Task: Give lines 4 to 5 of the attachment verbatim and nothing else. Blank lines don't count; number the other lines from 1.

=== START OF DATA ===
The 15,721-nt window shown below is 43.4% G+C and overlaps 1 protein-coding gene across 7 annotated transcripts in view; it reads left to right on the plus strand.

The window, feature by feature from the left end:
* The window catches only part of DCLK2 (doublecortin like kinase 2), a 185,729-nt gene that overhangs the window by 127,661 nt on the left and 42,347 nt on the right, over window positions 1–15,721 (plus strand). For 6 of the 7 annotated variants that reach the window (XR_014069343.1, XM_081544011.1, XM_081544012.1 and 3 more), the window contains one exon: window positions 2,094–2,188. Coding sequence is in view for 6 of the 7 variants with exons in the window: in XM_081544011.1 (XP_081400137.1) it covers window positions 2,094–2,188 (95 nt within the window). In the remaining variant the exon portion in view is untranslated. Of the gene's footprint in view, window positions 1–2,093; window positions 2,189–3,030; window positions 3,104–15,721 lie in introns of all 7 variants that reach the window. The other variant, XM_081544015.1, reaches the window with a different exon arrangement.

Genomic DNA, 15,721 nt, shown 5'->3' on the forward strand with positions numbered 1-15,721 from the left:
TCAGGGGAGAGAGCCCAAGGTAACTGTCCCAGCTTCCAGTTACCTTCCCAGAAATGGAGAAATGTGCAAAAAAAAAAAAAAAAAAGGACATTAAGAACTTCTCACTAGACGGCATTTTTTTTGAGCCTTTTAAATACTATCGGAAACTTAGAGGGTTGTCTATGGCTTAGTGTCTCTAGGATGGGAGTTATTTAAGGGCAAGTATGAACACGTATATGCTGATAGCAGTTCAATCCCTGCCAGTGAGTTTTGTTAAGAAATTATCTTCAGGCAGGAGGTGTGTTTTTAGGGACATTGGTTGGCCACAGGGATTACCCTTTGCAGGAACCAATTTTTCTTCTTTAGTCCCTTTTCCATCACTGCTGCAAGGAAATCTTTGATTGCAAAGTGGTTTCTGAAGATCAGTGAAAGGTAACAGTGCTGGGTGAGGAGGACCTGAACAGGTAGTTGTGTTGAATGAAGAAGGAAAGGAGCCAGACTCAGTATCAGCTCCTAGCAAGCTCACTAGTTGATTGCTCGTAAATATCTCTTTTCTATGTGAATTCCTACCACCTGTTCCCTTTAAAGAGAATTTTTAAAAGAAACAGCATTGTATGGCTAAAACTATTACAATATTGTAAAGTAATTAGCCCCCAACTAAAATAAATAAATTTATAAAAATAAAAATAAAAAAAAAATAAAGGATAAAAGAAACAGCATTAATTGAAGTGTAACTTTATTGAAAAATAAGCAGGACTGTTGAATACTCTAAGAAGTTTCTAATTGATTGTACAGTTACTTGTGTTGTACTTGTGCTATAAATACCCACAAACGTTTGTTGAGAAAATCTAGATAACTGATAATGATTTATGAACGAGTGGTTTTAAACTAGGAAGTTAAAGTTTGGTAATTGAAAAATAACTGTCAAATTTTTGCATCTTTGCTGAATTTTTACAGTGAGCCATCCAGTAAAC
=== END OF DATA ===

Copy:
Genomic DNA, 15,721 nt, shown 5'->3' on the forward strand with positions numbered 1-15,721 from the left:
TCAGGGGAGAGAGCCCAAGGTAACTGTCCCAGCTTCCAGTTACCTTCCCAGAAATGGAGAAATGTGCAAAAAAAAAAAAAAAAAAGGACATTAAGAACTTCTCACTAGACGGCATTTTTTTTGAGCCTTTTAAATACTATCGGAAACTTAGAGGGTTGTCTATGGCTTAGTGTCTCTAGGATGGGAGTTATTTAAGGGCAAGTATGAACACGTATATGCTGATAGCAGTTCAATCCCTGCCAGTGAGTTTTGTTAAGAAATTATCTTCAGGCAGGAGGTGTGTTTTTAGGGACATTGGTTGGCCACAGGGATTACCCTTTGCAGGAACCAATTTTTCTTCTTTAGTCCCTTTTCCATCACTGCTGCAAGGAAATCTTTGATTGCAAAGTGGTTTCTGAAGATCAGTGAAAGGTAACAGTGCTGGGTGAGGAGGACCTGAACAGGTAGTTGTGTTGAATGAAGAAGGAAAGGAGCCAGACTCAGTATCAGCTCCTAGCAAGCTCACTAGTTGATTGCTCGTAAATATCTCTTTTCTATGTGAATTCCTACCACCTGTTCCCTTTAAAGAGAATTTTTAAAAGAAACAGCATTGTATGGCTAAAACTATTACAATATTGTAAAGTAATTAGCCCCCAACTAAAATAAATAAATTTATAAAAATAAAAATAAAAAAAAAATAAAGGATAAAAGAAACAGCATTAATTGAAGTGTAACTTTATTGAAAAATAAGCAGGACTGTTGAATACTCTAAGAAGTTTCTAATTGATTGTACAGTTACTTGTGTTGTACTTGTGCTATAAATACCCACAAACGTTTGTTGAGAAAATCTAGATAACTGATAATGATTTATGAACGAGTGGTTTTAAACTAGGAAGTTAAAGTTTGGTAATTGAAAAATAACTGTCAAATTTTTGCATCTTTGCTGAATTTTTACAGTGAGCCATCCAGTAAAC